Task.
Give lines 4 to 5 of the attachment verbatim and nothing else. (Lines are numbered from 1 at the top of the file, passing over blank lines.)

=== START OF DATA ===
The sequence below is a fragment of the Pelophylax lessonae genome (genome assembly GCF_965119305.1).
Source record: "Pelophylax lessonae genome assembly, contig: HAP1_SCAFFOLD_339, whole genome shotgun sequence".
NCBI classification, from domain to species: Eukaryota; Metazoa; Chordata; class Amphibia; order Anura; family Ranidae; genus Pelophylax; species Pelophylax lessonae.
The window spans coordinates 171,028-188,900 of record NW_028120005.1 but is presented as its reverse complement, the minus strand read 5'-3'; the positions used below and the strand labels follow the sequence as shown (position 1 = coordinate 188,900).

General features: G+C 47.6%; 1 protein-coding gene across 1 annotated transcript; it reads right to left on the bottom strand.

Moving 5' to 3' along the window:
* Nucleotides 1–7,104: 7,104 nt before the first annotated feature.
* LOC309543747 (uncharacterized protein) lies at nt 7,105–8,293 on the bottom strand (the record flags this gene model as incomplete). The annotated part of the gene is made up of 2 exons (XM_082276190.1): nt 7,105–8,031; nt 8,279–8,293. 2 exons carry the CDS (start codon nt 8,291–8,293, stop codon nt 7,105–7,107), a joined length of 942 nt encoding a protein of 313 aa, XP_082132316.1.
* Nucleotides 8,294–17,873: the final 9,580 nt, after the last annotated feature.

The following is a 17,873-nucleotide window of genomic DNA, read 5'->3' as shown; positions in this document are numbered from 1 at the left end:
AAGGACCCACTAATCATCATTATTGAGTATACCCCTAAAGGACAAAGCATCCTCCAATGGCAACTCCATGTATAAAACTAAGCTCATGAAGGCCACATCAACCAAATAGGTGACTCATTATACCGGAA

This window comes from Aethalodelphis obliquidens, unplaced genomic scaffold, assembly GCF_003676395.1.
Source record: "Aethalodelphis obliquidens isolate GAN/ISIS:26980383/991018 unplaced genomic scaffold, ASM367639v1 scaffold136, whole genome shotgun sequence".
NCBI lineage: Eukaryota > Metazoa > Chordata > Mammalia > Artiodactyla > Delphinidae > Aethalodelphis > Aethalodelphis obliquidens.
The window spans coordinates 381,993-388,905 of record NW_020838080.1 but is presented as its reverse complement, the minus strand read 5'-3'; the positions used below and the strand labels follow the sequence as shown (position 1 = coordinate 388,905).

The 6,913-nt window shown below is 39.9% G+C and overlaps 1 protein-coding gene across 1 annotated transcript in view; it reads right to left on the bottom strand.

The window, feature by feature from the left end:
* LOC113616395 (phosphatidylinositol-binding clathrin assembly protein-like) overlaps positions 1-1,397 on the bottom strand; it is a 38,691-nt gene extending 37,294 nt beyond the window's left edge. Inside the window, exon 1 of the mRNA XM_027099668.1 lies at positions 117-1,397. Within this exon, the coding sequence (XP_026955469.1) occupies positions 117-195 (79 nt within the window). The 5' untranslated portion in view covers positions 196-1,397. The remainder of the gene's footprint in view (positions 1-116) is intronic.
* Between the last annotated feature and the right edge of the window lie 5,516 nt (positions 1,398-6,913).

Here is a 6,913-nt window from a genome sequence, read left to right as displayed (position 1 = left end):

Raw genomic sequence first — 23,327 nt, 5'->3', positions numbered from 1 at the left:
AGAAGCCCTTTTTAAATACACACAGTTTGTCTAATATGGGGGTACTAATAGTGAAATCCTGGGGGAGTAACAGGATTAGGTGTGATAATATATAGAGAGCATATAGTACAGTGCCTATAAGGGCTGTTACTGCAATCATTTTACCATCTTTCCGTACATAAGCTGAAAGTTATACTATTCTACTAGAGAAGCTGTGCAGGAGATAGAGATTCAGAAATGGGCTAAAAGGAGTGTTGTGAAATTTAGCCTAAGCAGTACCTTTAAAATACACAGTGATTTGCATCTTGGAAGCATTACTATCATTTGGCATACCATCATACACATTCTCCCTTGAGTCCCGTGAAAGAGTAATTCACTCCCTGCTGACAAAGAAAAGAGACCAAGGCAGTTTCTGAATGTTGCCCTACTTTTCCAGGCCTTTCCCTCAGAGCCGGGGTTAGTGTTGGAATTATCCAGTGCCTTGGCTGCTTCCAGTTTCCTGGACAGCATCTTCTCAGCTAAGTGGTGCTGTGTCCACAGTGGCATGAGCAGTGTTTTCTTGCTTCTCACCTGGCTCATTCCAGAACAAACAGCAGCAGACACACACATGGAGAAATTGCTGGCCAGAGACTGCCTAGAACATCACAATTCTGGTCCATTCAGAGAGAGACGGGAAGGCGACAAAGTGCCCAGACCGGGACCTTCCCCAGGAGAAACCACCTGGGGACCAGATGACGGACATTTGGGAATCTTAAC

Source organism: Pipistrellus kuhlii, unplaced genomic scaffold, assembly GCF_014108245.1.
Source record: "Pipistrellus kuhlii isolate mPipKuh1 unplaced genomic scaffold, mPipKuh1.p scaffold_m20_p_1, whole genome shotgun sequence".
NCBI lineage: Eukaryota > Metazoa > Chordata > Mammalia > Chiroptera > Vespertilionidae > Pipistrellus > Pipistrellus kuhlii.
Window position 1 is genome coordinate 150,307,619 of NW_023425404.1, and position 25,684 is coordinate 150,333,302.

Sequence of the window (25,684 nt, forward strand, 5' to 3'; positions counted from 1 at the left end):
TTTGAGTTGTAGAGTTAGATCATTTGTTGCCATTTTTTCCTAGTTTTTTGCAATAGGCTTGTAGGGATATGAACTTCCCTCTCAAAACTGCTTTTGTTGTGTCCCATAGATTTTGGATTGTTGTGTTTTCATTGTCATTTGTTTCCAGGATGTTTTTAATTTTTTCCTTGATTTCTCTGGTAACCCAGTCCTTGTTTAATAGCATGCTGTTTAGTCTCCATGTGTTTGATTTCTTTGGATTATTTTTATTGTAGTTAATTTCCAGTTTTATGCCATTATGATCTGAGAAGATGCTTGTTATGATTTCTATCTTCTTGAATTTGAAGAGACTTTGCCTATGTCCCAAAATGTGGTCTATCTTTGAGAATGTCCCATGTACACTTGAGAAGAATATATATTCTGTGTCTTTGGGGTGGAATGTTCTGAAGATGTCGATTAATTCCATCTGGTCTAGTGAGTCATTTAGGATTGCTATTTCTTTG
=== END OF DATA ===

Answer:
The window spans coordinates 171,028-188,900 of record NW_028120005.1 but is presented as its reverse complement, the minus strand read 5'-3'; the positions used below and the strand labels follow the sequence as shown (position 1 = coordinate 188,900).

General features: G+C 47.6%; 1 protein-coding gene across 1 annotated transcript; it reads right to left on the bottom strand.